Due to the ever changing world of technology, Gregory Ulmer has created a term to refer to ones ability to adapt to it. This term is called ‘Electracy’ and while I agree with Ulmer on most fronts, I also disagree with some of the points he has made towards electracy. I also believe that Ulmer still has a long way to go until society will start to use the term in a more common environment.
In it’s most basic definition, Electracy is being literate to technology. It is the skill that allows people to use electronic media to its full potential, almost like how being literate is a skill that allows humans to read and write. Thus, if someone is anelectrate, they are illiterate to electronic media and cannot use its capabilities fully. From up to this definition, I completely agree with Ulmer that electronic media has expanded so much and has been a basic part of human life that it has become an entirely new ‘language’. The problem is that Ulmer begins to expand electracy into something more complicated and unrelated to its original purpose and definition.
By first understanding why I disagree with Ulmer about certain things, one must know that I believe that to be literate is to have the ability to read and write, and not something more complicated. The problem I have is that Ulmer refers to literacy as a science while electracy is an art. Although literacy probably does have some kind of scientific creation to it, I believe it to be just the ability to read and write, nothing more and thus it does not make a lot of sense to categorize it as a ‘science’. Also, without literacy, we would not be blessed with great works of art like To Kill a Mockingbird and Brave New World. So thus, I cannot understand the ‘science’ to it at all. In relation to electracy being an art (and not a science), I also do not understand this as well. Electracy is the ability to be literate to electronic media, which is thus created by certain sciences. The way electronic devices are made and programed is a science all in itself.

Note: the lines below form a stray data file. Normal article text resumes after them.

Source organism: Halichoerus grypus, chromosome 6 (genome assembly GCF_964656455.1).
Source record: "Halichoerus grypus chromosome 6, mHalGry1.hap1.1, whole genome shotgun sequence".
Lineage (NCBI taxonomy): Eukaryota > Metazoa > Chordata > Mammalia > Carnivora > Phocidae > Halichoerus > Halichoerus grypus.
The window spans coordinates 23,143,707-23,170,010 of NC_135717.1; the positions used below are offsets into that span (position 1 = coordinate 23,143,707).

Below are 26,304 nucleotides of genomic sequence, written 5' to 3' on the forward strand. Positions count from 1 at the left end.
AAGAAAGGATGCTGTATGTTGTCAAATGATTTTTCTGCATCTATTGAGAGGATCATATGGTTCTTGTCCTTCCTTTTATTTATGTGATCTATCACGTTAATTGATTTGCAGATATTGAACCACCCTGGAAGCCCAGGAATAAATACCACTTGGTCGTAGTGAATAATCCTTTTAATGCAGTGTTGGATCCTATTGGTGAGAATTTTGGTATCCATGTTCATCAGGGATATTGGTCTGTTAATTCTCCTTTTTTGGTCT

Also, I admit, that I am not the most intelligent person out there, so when I began to find sources to Ulmer’s ‘electracy’ I found most of its descriptions to be either entirely vague or the words extremely complicated for an average person to understand. It was not until I stumbled onto Richard MacManus’s article on electracy that I began to understand the point that Ulmer was trying to make. He manages to sum up Ulmer’s thoughts on electracy easily enough for everyone to understand. MacManus also points out that Ulmer does not wants to entirely get rid of literacy (which was what I thought he was getting at in other books and articles) but to integrate the two together in the learning environment. This, I agree with since the world today is getting a lot more technology-based and almost everyone needs to understand some of the basics of electronic media. Although I do have a few disagreements with Ulmer’s ideas and terms, I believe that he does have a good reason to create them and that it will shape the world in the future, it just might take a while for people to fully understand this term and what it encompasses.
Electronic Monuments By: Gregory Ulmer
Prefiguring Cyberculture: A Intellectual History By: Darren Tofts
Electronic Collaboration in the Humanities: Issues and Options By: Annemarie Jonson & Alessio Cavallaro